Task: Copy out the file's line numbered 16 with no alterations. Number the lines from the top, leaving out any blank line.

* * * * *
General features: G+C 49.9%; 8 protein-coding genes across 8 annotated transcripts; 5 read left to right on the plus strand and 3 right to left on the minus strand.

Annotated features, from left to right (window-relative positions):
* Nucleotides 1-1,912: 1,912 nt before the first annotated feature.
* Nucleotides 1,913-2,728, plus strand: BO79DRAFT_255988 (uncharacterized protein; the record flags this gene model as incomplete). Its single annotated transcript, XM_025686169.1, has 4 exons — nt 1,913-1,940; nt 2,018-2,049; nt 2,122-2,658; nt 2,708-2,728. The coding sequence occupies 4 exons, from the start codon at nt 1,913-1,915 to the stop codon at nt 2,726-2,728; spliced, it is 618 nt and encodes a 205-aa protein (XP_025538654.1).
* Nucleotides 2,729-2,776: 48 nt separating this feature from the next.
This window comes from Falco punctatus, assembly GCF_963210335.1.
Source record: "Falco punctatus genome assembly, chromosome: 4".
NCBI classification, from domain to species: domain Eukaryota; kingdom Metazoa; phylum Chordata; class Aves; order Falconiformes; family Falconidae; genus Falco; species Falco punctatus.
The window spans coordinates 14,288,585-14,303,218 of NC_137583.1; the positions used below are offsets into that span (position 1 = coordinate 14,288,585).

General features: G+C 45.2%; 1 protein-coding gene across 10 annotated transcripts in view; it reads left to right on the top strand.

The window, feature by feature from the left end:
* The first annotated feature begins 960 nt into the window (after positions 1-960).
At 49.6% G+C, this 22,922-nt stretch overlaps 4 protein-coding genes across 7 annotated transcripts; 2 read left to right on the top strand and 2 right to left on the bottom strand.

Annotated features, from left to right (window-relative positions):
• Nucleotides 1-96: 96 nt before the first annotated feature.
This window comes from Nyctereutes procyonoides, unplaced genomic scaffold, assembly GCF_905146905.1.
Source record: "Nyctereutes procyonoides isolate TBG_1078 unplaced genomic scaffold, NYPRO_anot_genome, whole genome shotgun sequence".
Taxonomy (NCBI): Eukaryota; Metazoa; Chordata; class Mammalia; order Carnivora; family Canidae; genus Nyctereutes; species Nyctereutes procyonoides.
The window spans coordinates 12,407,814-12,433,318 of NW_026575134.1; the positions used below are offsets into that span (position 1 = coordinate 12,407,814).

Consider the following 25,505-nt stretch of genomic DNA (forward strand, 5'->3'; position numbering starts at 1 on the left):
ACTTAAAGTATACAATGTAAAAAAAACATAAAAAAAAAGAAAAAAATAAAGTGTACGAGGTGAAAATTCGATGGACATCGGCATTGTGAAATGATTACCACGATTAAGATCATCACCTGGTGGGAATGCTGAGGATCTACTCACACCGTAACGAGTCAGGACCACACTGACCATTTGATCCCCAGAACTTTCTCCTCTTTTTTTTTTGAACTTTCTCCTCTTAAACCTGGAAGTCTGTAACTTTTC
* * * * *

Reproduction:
This window comes from Nyctereutes procyonoides, unplaced genomic scaffold, assembly GCF_905146905.1.